Fallacy with indepent events and probability

Consider tossing a fair coin. If we get a head, we further randomly draw a number out of {1, 2, 3}. If we get a tail, we randomly draw a number out of {4, 5, 6, 7}. It is evident that probability of getting a head is $o.5$. However, I'm running into also sorts of troubles proving this mathematically. Let me explain.

Let me define few relevant samples spaces as:
$Overall = \{H1, H2, H3, T4, T5, T6, T7\}$
$Toss = \{H, T\}$ $Draw1 = \{1, 2, 3\}$ $Draw2 = \{4, 5, 6, 7\}$

Let me also define few events of our interest in the '$Overall$' sample space.
$\mathcal{H}$= the event of getting a head = $\{H1, H2, H3\}$
$\mathcal{D}3$= the event of getting a three = $\{H3\}$
I need to prove $ℙ$ (getting a head) = $ℙ (\mathcal{H}) = 0.5$

Argument 1:
Since the coin is fair, $ℙ (\mathcal{H}) = 0.5$. But $\mathcal{H}$ is not just $\{H\}$, it also includes the draws. To me declaring $ℙ_{toss} (\{H\}) = 0.5$ is fine as it is based on axioms of probability. But declaring $ℙ_{overall} (\mathcal{H}) = 0.5$ is a bit abrupt.

Argument 2:
Probability of an event is not affected by events of the future experiments and therefore $ℙ_{overall}$ $(\mathcal{H}) = ℙ_{toss}$ $(\{H\}) = 0.5$. This means probability of getting a head is independent of getting any value in the subsequent random draw; and this has implications as described below:
$\mathcal{H}$ is independent of $\mathcal{D}3$
$\Rightarrow$ $\mathcal{D}3$ is independent of $\mathcal{H}$
$\Rightarrow$ $\mathcal{D}3$ is independent of $\mathcal{H}^c$ - This is not true. $ℙ ($a tail and $3$ $) \ne ℙ ($a tail$) \times ℙ ($ $3$ $)$

Can anyone help me prove $ℙ (\mathcal{H}) = 0.5$
Please use symbols rather than words, if possible, for events.

• $P(H)=0.5$ is an assumption..specifically, the statement "Consider tossing a fair coin"...you cannot prove it. – user408433 Jun 30 '17 at 5:22
• @ Bey : By 'fair' we assign each of the events $\{H\}$ and $\{T\}$ a probability measure of $0.5$. But how do we derive a probability measure of $0.5$ for the event $\{H1, H2, H3\}$? – KGhatak Jun 30 '17 at 7:16

You think too compicated, maybe you should better think of random variables. You can model the experiment as follows: Let $X$ be the outcome of the coin tossing, and Y the outcome of the number drawing. Then you have: $$P(X= \mbox{head})=P(X=\mbox{tail})=0.5$$, since the coin is fair. Moreover, $$P(Y= i|X=\mbox{head})=1/3$$, for $i =1,2,3$ and $0$ else and $$P(Y= i|X=\mbox{tail})=1/4$$, for $i=4,5,6,7$. If you wish you can calculate everything else from this, e.g. the common distribution (but there is no point in that, even the modelling for the number drawing is not relevant for your question).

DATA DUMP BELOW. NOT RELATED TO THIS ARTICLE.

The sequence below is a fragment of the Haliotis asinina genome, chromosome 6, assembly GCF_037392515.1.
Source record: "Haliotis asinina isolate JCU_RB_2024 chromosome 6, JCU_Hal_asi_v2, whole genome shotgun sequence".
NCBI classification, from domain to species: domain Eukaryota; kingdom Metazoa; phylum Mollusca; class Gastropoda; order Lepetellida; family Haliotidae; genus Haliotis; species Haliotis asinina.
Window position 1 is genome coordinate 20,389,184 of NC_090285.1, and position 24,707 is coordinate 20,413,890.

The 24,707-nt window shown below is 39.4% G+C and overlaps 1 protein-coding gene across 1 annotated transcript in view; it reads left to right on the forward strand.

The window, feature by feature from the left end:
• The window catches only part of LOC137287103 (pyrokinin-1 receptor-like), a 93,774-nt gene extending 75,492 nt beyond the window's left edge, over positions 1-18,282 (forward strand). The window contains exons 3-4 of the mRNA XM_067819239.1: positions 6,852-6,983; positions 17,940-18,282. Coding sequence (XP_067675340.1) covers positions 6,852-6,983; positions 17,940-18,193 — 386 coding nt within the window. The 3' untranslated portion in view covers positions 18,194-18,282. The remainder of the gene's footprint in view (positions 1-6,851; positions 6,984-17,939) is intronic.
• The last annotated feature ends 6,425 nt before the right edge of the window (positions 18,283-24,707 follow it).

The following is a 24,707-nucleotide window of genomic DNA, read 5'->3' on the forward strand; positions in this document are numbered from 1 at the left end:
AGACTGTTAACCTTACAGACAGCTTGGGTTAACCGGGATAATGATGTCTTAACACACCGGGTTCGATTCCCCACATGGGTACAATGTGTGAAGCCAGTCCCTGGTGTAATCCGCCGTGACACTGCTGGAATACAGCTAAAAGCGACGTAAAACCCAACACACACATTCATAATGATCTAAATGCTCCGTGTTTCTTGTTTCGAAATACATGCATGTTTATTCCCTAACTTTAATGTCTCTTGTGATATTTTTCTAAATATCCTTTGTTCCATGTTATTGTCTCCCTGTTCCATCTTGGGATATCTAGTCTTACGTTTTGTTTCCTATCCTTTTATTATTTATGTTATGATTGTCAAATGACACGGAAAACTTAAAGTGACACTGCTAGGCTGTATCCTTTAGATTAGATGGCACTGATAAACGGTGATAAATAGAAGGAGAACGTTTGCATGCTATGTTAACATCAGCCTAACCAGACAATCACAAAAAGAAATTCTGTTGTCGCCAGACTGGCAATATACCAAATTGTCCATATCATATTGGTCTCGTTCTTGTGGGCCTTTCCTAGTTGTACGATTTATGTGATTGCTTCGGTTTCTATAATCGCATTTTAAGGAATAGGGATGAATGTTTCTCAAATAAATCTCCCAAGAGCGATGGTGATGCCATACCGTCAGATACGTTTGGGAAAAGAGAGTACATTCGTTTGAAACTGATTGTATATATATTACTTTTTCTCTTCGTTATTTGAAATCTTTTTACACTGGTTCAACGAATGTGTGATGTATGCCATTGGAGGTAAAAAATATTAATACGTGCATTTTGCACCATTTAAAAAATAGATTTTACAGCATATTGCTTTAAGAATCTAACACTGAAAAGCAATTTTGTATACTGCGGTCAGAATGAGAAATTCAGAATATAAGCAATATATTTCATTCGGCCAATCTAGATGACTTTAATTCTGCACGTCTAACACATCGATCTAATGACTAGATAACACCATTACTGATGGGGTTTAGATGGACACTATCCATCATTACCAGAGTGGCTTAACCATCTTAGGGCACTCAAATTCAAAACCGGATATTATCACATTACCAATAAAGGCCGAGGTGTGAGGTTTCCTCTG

• @ crankk : Referring to the assignment $P(X= \mbox{head})=P(X=\mbox{tail})=\frac12$, you could assign this if $\mbox{X}$ is defined within the scope of just a toss. My question is how do you assign the same probability in the context of a toss followed by a drawing of a number. – KGhatak Jun 30 '17 at 7:35
• Write h=head,t=tail. I would say $P(H1,H2,H3)=P((X,Y) \in \{(h,1),(h,2),(h3)\})=P( (X,Y) = (h,1) ) + P( (X,Y) = (h,2) ) + P( (X,Y) = (h,3) )$. Then, $P( (X,Y) = (h,1) ) = P( X=h,Y=1) = P(Y=1|X=h)P(X=h)=1/3*1/2$ and so on. I think it depends on how you model your experiment. A fair coin toss is modeled as I wrote it by definition. – crankk Jun 30 '17 at 7:46
• @ crankk : I like the explanation using two r.v.s – KGhatak Jul 1 '17 at 18:23

What may be leading you astray is thinking the outcomes in the "overall" set are equally probable.   This is not true.   You cannot say $\mathsf P_\mathrm{overall}(\mathcal H)=3/7$, because you need to account for the differing probability weighting for each outcome.

Now, the draw is certainly not independent of the coin toss, since the possible outcomes from the draw clearly depend on the result of the toss.

The conditional probability for obtaining $3$ from the draw given a toss of $\mathcal H$ is $1/3$, because we are drawing without bias from $\{1,2,3\}$, while the conditional probability for doing so given a toss of $\mathcal T$ is surely $0$ since we are drawing from $\{4,5,6,7\}$.

As the coin is fair, then by definition of fairness we obtain that:

\begin{align}\mathsf P(\mathcal H3) ~&= \mathsf P(\mathcal H)\mathsf P(\mathcal D3\mid\mathcal H) && \neq \mathsf P(\mathcal H)\mathsf P(\mathcal D3)\\ &= \tfrac 12\cdot \tfrac 13 \\ &= \tfrac 16\end{align}

Note that by Law of Total Probability: $\mathcal P(\mathcal D3)=\mathsf P(\mathcal H)\mathsf P(\mathcal D3\mid\mathcal H) +\mathsf P(\mathcal T)\mathsf P(\mathcal D3\mid\mathcal T) = \tfrac 16$ .

And similarly for the other possible results.

Thus obtaining, albeit circularly, that $\mathsf P(\mathcal H) ~{= \mathsf P(\mathcal H1\cup\mathcal H2\cup\mathcal H3) \\= \tfrac 16+\tfrac 16+\tfrac 16 \\= \tfrac 12.}$

• @ Graham Kemp : Are $\mathcal H_1$, $\mathcal H_2$,.. same as $\mathcal D_1$, $\mathcal D_2$,.. ? In you're first derivation, you've used $\mathsf P(\mathcal H) = \tfrac 12$ , is it intentional? – KGhatak Jun 30 '17 at 6:59
• @KGhatak $\mathcal D3$ is, as used in your post, the event of drawing a three. $\mathcal H3$ is the event of obtaining a head and drawing a three. These are coincidentally the same event (since we cannot draw a three without obtaining a head). $~$ $\mathsf P(\mathcal H)=\tfrac 12$ because by virtue of being a fair coin the probability for obtaining a head is that. – Graham Kemp Jul 1 '17 at 11:20